Compatibility decomposables that are not compatibility characters

Giacomo Catenazzi cate at
Thu Feb 17 07:52:32 CST 2022

Hello Monica,

On 17.02.2022 13:18, Monica Merchant via Unicode wrote:

> However, I'm confused by the second example. In particular, I'm not sure 
> if no-break space (*U+00A0*) and the fixed-width space characters 
> (*U+2000-U+200A*) are compatibility characters or not. They are 
> described as "serving essential functions", which I read as meaning that 
> they would have been encoded even if it weren't for round-tripping, in 
> which case they would not be considered as compatibility characters. Is 
> this correct? If so, are they essential because they facilitate the 
> typesetting of text-based markup like HTML (where formatting must be 
> specified in plain text)? No-break space is also essential in that it is 
> used to display standalone non-spacing marks (pg 267 
> <>).

I read the section in this manner: the three examples before your 
example 1 and example 2 describe the case of compatibility characters 
that are not compatibility decomposable characters. Then the standard 
describe two examples where we have compatibility decomposition, but 
without being compatibility characters.

Note that on page 26 we have:

There is no formal listing of all compatibility characters in the 
Unicode Standard. This follows from the nature of the definition of 
compatibility characters. It is a judgement call as to whether any 
particular character would have been accepted for encoding if it had not 
been required for interoperability with a particular standard. Different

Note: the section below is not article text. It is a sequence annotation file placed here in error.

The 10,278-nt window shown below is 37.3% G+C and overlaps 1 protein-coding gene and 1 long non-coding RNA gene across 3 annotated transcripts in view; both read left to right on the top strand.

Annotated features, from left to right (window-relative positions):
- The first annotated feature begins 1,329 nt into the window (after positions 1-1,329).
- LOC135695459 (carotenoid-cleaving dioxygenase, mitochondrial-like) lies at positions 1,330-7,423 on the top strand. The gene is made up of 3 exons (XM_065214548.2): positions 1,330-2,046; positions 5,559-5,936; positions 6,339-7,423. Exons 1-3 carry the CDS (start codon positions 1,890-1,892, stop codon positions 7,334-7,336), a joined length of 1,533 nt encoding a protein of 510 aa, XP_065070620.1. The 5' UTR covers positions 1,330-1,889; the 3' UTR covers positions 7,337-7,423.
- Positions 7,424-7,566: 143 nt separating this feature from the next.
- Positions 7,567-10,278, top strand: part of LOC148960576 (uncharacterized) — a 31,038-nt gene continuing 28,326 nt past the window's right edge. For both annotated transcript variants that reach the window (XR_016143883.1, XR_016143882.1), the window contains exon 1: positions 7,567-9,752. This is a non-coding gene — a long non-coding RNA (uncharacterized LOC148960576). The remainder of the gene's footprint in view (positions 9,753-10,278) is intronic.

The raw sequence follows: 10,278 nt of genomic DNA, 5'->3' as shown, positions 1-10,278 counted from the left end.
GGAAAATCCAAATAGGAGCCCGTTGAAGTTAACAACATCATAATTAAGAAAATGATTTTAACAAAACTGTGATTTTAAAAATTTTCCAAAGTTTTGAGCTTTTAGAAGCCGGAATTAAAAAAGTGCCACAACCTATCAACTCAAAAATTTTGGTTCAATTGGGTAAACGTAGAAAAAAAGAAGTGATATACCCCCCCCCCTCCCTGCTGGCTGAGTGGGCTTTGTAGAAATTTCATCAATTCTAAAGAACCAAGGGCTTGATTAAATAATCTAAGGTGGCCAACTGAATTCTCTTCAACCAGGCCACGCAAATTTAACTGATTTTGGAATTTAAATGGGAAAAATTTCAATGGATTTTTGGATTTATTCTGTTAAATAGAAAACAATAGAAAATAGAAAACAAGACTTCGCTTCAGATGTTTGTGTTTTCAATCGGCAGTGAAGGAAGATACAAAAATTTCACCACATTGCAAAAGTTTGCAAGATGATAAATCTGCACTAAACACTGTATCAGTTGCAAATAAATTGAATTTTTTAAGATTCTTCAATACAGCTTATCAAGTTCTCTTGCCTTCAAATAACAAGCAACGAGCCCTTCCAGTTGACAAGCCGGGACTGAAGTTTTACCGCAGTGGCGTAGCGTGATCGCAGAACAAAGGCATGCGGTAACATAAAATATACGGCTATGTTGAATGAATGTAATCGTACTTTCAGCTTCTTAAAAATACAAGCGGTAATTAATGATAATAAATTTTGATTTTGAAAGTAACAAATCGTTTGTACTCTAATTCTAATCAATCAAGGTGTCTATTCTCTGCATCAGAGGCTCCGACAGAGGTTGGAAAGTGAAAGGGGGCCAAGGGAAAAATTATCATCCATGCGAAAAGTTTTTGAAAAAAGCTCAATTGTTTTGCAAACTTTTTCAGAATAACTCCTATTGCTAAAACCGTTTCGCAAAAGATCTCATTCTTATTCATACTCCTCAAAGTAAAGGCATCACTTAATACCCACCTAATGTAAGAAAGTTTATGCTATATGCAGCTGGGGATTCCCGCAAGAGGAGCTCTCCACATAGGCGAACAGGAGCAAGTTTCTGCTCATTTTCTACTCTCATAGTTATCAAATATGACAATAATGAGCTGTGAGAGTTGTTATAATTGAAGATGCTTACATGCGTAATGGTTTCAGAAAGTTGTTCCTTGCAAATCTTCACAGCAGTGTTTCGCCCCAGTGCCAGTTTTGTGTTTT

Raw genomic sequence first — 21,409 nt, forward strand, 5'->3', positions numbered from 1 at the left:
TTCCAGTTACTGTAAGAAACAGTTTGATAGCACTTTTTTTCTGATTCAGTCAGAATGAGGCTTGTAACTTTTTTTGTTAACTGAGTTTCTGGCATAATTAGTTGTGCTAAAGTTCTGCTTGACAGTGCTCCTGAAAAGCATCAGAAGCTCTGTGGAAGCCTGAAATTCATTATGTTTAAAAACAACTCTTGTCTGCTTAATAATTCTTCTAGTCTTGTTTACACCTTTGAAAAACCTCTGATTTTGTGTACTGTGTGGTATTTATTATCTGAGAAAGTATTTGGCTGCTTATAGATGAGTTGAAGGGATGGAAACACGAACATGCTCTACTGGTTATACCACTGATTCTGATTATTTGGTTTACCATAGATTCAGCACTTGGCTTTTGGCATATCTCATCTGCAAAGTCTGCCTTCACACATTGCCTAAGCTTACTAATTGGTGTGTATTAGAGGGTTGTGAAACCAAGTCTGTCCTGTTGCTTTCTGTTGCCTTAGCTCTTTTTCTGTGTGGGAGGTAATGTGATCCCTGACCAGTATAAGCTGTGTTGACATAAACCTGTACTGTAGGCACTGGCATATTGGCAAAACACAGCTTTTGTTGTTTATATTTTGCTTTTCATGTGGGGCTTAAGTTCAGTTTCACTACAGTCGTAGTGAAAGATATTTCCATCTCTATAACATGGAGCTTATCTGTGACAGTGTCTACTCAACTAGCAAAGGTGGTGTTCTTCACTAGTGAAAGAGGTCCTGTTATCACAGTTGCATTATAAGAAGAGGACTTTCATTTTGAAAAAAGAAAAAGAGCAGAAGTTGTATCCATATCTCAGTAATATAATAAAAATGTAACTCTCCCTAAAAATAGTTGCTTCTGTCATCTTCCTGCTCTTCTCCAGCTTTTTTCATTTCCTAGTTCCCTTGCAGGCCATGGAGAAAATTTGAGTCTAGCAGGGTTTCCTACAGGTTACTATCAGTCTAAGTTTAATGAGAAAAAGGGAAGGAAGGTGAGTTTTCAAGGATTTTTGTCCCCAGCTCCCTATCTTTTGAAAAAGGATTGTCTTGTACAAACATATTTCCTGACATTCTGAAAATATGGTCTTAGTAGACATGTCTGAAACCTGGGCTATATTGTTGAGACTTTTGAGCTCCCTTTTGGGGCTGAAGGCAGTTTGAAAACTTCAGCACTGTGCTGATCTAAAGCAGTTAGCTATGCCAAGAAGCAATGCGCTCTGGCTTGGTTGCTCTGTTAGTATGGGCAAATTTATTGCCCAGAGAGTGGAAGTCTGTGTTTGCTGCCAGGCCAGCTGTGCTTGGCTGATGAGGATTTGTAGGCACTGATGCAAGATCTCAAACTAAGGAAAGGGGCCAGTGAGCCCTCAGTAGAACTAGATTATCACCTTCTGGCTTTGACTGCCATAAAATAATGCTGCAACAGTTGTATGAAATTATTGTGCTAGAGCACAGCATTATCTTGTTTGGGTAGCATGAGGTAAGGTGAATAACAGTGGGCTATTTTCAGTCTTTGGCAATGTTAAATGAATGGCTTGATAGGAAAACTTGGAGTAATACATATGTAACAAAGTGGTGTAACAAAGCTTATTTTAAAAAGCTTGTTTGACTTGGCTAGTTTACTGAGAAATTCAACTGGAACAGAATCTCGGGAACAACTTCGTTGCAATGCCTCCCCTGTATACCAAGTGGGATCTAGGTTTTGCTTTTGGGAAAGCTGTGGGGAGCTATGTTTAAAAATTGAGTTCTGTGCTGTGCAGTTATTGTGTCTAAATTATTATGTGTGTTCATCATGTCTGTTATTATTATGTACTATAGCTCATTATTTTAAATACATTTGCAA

participants in character encoding often disagree about the 
appropriateness of encoding particular characters, and sometimes there 
are multiple justifications for encoding a given character.

So it depends on how do you interpret U+00A0. As you write, you may 
consider essential distinction in HTML, so it may not be a compatibility 
character. On the other hand, a typesetter may interpret U+00A0 as 
U+0020. Such person will decide to break or not the space according the 
context (he know language rules and style, e.g. not to break number with 
units, "Ms." with the name, etc.). So the context, but not the character 
makes the distinction.

But your extra cases are more interesting.
U+2000 is canonical equivalent to U+2002 (EN QUAD vs EN SPACE). These 
not just have a compatibility decomposable character, but in my opinion 
they are also just compatibility characters: there are exactly the same 
character (there are included just because an error/wrong interpretation 
of existing documents). The same for U+2001.

I would consider U+2002 to U+200A without U+2007 also as compatibility 
characters (and Unicode Database considers them as compatibility 
decomposable characters). Probably Unicode do the same, because they 
have the type "<compat>".

It is just U+2007 (not just because like U+00A0 has a <NoBreak> instead 
of <compat>) that make me think. For me, this is just a decimal digit 
zero which it is not printed, so it has own merits: it is not a 
separation, but a meaningful character. (context: tables). Different 
people may have different opinions.


> Thank you,
> Monica

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